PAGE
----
“Some of our clients were curious if the potential acquisition was driven for financial reasons and they appreciated the transparency,” shared Kyle. “They knew I was committed to maintaining the same level of service with the same people they’ve developed relationships with. The only change they’d experience is a name change and that the ultimate decision was mine.”

Making the name change a non-event. When the acquisition moved forward in November 2019, the firm name became “EPOCH, a Division of Shive-Hattery” to raise awareness of the relationship between the two firms and to position it for its future name change to Shive-Hattery.

The communication program included informing EPOCH’s clients of the new name before the change took place. With new clients, the firm is introduced as Shive-Hattery.

“We’re equally proud of both EPOCH and Shive-Hattery but did not want to choose between nurturing the relationship or providing education on the name change.”

For Kyle, employee-driven reasons determined the timeline for the acquisition. Client-driven reasons will determine the timeline of the name change. Kyle was thoughtful about the name change occurring too quickly or too late; both would be detrimental.

Because the value of your brand name is individual to you and your market, clients, and staff, consider the following as you plan how to make the name change a non-event.

  • What is the value proposition of keeping the previous brand name?
  • What is the risk mitigation of keeping it?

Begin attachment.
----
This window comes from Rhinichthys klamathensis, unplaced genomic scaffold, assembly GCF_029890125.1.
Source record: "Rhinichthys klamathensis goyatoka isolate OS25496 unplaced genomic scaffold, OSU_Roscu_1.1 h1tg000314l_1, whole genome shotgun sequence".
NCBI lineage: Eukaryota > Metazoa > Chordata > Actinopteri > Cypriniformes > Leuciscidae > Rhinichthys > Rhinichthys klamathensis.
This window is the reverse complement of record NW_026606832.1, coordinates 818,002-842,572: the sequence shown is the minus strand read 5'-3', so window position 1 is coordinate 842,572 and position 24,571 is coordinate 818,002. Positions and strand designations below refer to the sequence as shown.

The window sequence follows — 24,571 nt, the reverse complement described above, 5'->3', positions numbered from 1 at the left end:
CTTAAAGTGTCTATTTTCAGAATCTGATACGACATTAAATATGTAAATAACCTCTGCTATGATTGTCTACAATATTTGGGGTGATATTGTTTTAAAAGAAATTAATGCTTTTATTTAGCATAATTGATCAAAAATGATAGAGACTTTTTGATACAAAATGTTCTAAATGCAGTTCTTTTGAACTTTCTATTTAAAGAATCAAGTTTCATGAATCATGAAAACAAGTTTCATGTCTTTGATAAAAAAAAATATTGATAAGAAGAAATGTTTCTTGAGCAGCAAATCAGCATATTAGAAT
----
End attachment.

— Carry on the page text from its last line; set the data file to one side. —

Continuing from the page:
• How will clients (and employees) respond?

You can identify tangible variables with these questions.

To ensure a smooth transition, Kyle has migrated digital traffic from EPOCH’s social media and website to Shive-Hattery’s platforms.

The next step will be to sunset “EPOCH, a Division of Shive-Hattery” and fully transition to “Shive-Hattery” by the end of 2021 including signage, marketing materials, and other supporting collateral materials. From acquisition to full rebrand, the process will conclude in roughly two years.

With Kyle and the design team remaining the same, clients have confidence knowing service will not be disrupted. The same people will be there but with more horsepower. The only impact is a name change. The result is a seamless, successful energy transfer of brand equity.

Because each merger or acquisition is unique, what works for one firm may not work for another. When developing your communication plan, adjust and customize your plan for the specific firms involved. Base your decisions on a continuum of what makes most sense for you, your employees, and your clients. The result is an individualized approach that successfully transfers and enhances the brand equity that all parties have invested in.

Jenny Phan is the corporate communications manager for Shive-Hattery Architecture-Engineering. She can be reached at Kyle Copelin is a principal at EPOCH a Division of Shive-Hattery. Connect with him on LinkedIn.

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Zweig Group, three times on the Inc. 500/5000 list, is the industry leader and premiere authority in AEC firm management and marketing, the go-to source for data and research, and the leading provider of customized learning and training. Zweig Group exists to help AEC firms succeed in a complicated and challenging marketplace through services that include: Mergers & Acquisitions, Strategic Planning, Valuation, Executive Search, Board of Director Services, Ownership Transition, Marketing & Branding, and Business Development Training. The firm has offices in Dallas and Fayetteville, Arkansas.